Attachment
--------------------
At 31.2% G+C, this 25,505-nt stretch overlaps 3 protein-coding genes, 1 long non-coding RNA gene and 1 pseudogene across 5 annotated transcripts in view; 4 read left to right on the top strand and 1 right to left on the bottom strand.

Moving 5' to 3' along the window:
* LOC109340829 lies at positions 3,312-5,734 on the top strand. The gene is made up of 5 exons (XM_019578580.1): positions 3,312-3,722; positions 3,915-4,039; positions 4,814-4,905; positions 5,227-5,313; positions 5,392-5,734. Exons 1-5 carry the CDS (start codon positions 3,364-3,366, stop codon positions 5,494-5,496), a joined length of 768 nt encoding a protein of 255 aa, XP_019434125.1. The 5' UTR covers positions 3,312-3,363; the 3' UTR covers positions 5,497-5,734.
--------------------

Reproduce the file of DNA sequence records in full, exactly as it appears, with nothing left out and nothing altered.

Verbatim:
At 31.2% G+C, this 25,505-nt stretch overlaps 3 protein-coding genes, 1 long non-coding RNA gene and 1 pseudogene across 5 annotated transcripts in view; 4 read left to right on the top strand and 1 right to left on the bottom strand.

Moving 5' to 3' along the window:
* LOC109340829 lies at positions 3,312-5,734 on the top strand. The gene is made up of 5 exons (XM_019578580.1): positions 3,312-3,722; positions 3,915-4,039; positions 4,814-4,905; positions 5,227-5,313; positions 5,392-5,734. Exons 1-5 carry the CDS (start codon positions 3,364-3,366, stop codon positions 5,494-5,496), a joined length of 768 nt encoding a protein of 255 aa, XP_019434125.1. The 5' UTR covers positions 3,312-3,363; the 3' UTR covers positions 5,497-5,734.